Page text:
Last year was a game changer for Balsam Range. They garnered seven IBMA Award nominations, and Papertown snagged the trophy for album of the year. Certainly, a tough act to follow. But with their new Mountain Home release, Five, Balsam Range bested themselves by further honing their musical vision into a sharp statement about what they hold near and dear to their hearts.
“Of course you want to equal or better the last one you did. But I feel like each album is a benchmark for where we are as a band. It’s a continual process,” Buddy Melton, Balsam Range’s vocalist-fiddle player, told CMT Edge between shows on a muggy June afternoon.
Indeed, Five is the sound of a confident band hitting their stride, which is remarkable considering that only a short time ago Melton’s singing voice was almost permanently silenced. On March 12, 2012, he got kicked while loading cattle on his farm and suffered severe head trauma. His forehead, nasal cavities, eye socket and sinuses were shattered, and he required multiple hours of brain and reconstructive surgery. His doctors told him it was unlikely that he’d ever be able to sing like he once had.
Yet after listening to Five, that prognosis seems inconceivable. Melton’s vocals on the record are as true and pure as any in the genre — past or present. And to that point, it wouldn’t be hyperbole to say that he just might be the most emotive singer in bluegrass today.
CMT Edge: One thing that’s striking about Five is that many of the musical styles under the ever-widening bluegrass tent are well-represented. Yet lyrically there seems to be less breadth. Thematically, the songs focus largely on the pathos of the common man. What is it about that subject matter you guys find compelling?
Melton: That wasn’t a conscious decision where we said, “Hey, this is the theme of our new album.” We still all have jobs and the stresses and obligations of that and trying to juggle it all. I think that brings life into perspective and gives you an understanding of what other people are going through. Those songs spoke to us. We just felt they were meaningful.
You guys grew up in and live in Haywood County, North Carolina, an area with a vibrant musical culture. How does that inform what you do?
This area, it’s rich in the heritage of music particularly associated with clogging and square-dancing, and because of that, it’s very rhythmic. I think we carry that tradition of rhythms in a lot of our music. We had a show earlier today, and we’re playing hoedown fiddle tunes just like we played them 20 years ago for a square dance in Haywood County. So that influence is with us all the time.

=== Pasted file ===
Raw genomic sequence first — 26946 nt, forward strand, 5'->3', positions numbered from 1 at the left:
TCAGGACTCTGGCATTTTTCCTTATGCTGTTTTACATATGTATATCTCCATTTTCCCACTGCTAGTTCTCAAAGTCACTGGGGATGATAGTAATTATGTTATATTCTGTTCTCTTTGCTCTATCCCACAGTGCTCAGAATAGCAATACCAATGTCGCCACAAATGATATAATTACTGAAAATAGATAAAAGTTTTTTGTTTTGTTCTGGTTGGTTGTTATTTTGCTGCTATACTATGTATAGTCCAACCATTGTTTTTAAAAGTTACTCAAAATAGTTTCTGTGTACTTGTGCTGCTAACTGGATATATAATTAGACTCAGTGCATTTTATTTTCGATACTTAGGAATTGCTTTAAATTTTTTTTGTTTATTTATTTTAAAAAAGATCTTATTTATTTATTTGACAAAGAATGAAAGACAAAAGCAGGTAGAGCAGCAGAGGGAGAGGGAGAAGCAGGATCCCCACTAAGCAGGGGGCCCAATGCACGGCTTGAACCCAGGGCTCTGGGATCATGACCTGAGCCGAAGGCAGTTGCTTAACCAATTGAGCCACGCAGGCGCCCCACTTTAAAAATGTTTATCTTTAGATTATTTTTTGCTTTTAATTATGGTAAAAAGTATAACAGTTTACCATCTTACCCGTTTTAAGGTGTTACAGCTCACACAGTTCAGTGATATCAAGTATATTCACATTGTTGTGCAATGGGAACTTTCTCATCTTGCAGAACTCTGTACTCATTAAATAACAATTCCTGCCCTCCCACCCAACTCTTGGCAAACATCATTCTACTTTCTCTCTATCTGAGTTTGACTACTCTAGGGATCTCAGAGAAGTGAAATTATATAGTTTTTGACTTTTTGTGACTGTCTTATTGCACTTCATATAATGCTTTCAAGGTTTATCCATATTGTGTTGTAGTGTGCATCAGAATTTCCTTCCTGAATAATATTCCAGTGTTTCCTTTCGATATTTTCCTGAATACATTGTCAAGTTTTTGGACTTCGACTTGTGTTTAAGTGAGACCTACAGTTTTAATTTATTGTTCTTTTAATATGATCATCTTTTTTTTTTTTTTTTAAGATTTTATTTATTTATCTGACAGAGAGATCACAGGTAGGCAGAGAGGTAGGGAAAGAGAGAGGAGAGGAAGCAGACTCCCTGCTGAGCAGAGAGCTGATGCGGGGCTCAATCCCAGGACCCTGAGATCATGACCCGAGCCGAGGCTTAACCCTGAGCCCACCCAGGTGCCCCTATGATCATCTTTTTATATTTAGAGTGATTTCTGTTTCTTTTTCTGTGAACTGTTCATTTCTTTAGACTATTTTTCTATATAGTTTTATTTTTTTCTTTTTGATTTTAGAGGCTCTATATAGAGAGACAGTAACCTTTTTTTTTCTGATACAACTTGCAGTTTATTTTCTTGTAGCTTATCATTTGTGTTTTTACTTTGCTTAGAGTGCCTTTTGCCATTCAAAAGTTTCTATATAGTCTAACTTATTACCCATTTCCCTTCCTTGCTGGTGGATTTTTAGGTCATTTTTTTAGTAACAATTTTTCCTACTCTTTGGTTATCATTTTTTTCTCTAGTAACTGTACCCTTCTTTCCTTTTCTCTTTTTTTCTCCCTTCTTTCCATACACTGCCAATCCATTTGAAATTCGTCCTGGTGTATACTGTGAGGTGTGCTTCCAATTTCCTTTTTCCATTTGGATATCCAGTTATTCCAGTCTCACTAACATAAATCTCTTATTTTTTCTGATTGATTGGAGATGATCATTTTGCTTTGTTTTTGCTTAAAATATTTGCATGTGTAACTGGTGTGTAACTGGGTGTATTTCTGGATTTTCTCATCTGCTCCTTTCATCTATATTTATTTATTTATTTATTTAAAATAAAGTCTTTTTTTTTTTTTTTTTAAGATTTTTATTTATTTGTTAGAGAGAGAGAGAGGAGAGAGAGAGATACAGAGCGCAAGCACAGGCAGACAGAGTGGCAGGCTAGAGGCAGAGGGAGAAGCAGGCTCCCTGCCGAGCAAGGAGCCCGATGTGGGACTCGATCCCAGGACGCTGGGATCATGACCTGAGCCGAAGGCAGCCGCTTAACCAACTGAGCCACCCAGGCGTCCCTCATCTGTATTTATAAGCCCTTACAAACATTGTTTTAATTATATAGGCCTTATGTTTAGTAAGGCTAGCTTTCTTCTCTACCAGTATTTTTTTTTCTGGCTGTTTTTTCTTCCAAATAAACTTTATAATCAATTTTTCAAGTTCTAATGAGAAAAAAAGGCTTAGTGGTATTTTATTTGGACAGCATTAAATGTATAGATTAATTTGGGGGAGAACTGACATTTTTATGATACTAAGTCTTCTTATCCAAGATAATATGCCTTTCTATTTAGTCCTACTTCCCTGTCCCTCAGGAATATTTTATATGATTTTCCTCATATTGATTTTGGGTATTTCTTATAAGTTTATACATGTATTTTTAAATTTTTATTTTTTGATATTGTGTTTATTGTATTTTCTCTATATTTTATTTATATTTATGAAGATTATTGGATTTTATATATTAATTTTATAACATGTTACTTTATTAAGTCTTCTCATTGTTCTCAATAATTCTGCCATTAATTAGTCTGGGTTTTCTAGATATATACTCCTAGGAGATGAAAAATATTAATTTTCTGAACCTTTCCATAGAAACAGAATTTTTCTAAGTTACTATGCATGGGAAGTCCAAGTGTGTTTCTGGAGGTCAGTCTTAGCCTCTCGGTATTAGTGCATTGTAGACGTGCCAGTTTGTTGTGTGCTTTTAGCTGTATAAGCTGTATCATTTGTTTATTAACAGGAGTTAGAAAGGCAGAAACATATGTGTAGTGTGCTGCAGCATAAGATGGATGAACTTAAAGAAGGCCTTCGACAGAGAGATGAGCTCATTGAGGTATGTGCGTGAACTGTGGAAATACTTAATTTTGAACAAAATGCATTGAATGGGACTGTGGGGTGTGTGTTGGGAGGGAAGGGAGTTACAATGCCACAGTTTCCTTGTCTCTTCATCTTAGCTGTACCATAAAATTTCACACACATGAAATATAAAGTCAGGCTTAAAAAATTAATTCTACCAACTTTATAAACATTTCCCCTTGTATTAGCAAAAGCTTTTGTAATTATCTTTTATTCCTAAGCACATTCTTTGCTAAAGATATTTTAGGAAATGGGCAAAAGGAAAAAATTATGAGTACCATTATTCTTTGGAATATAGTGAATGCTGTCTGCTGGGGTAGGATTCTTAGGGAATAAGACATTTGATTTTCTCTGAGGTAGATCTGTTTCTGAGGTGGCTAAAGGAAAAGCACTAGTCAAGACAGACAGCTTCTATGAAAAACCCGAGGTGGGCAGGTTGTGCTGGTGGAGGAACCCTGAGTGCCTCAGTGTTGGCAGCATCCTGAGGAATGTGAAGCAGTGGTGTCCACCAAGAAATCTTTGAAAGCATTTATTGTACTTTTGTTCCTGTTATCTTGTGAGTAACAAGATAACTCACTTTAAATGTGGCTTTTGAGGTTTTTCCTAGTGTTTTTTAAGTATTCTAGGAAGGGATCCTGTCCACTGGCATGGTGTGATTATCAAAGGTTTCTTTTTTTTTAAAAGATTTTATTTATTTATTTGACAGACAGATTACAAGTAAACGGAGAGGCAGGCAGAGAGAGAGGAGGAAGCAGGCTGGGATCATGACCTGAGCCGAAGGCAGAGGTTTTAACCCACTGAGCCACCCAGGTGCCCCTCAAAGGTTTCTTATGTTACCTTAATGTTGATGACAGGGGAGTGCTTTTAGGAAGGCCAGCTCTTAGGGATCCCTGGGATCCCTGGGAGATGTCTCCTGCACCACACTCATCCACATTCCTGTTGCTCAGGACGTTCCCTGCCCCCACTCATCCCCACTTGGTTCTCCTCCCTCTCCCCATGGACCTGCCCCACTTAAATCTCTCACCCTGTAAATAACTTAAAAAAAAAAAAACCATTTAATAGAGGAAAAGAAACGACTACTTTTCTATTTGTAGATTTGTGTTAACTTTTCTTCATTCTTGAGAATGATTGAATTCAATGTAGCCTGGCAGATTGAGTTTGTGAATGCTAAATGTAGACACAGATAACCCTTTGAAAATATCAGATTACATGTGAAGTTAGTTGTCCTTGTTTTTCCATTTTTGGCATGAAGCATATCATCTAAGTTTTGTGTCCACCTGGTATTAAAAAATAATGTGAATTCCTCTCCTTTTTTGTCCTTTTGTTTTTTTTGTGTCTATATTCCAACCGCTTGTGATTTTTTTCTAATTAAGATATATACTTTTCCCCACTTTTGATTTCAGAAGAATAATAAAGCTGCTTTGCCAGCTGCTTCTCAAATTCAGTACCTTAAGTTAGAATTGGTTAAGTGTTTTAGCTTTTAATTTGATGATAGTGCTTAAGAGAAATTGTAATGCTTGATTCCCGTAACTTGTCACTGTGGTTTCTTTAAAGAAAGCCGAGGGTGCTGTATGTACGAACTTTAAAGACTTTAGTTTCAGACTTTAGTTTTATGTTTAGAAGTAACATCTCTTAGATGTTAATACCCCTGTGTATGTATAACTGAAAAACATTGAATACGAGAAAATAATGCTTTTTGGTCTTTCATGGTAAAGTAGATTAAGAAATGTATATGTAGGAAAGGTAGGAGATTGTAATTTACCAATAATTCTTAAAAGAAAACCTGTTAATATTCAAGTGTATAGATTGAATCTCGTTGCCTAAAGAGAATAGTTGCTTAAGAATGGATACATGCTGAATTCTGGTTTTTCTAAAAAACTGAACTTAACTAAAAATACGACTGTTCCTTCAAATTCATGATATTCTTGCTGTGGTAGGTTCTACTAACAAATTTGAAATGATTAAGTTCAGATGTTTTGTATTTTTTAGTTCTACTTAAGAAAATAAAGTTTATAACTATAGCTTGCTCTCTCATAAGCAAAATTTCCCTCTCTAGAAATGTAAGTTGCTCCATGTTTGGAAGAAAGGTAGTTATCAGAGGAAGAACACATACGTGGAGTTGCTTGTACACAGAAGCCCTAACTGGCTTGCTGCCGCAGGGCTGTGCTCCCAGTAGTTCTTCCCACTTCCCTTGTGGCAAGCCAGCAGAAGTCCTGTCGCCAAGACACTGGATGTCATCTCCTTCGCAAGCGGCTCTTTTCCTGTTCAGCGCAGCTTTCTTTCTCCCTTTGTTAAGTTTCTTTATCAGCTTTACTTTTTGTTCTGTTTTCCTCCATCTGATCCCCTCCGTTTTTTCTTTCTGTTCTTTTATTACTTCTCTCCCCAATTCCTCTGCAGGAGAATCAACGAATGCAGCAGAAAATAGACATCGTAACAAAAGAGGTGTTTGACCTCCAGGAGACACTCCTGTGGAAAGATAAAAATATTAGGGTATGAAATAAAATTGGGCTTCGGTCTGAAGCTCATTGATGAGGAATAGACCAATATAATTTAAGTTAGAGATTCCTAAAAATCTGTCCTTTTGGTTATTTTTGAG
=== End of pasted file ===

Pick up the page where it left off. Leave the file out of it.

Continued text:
Your vocals on Five are really sublime — quite amazing in light of your accident. Could you talk about how you faced coming back from that experience?
It was a long, lengthy recovery, and it was pretty touch-and-go a few times. But on March 25 [in 2012], there was a major turning point for me and [two days later] I left the hospital. The guys were in the studio recording, and I came home and I couldn’t stand it. I called Caleb [Smith, the band’s guitarist-vocalist] and I said, “Come get me, I want to be a part of it.”
The doctors had told me that because my sinus cavities were all busted up and I lost my frontal cavities up in my forehead area — they had to cut the skull out and rebuild it — all the facial, tonal things that happen were different. They said, “You can possibly sing but you won’t have the same tones. You won’t have the same ability.” And I just needed to know, so we went to the studio.
That particular day they were tracking a song called “Wide River to Cross,” which was kind of fitting for the circumstances. I put on the headphones, sat down in front of the mic, and when I started singing, it came out. I was weak, but it was there. It sounded the same as it had. I really recorded faster than I should have [but] I just wanted to get back. I pushed myself hard.
Your recovery inspired you to write “Stacking Up the Rocks,” right?
My mom said, “Do you realize that the same day that your miracle occurred and you came out of your troubled times was the same day as the story in Joshua, Chapter 4, of stacking up the rocks?” She planted a seed in my mind. That story stuck with me.
And I kept dwelling on the significance of stacking up the stones and the importance of remembering the miracle where Joshua led the Israelites across the Jordan and God stopped the river from flowing. They had 12 men go back, stacking up stones, and they made a memorial at the side of the river so that all would remember the miracle that occurred in their lives.
With the similarities and the timing of that story and my accident, I knew I needed to do something with it. To me, [the song] is my stacking of the stones. It’s my memorial. It’s my remembrance of my life turning around and my miracle.
It must feel great being able to get out and sing after all that.
Well, it changes you. You realize that you never know what’s coming. Don’t waste a day. Make the best of it, and make the best of each show, and the best of each album, and the best of each song. You know, we’ve got a group of five levelheaded guys who are passionate about the same things and feel the same way about it, and that’s a special thing in itself. We’re blessed.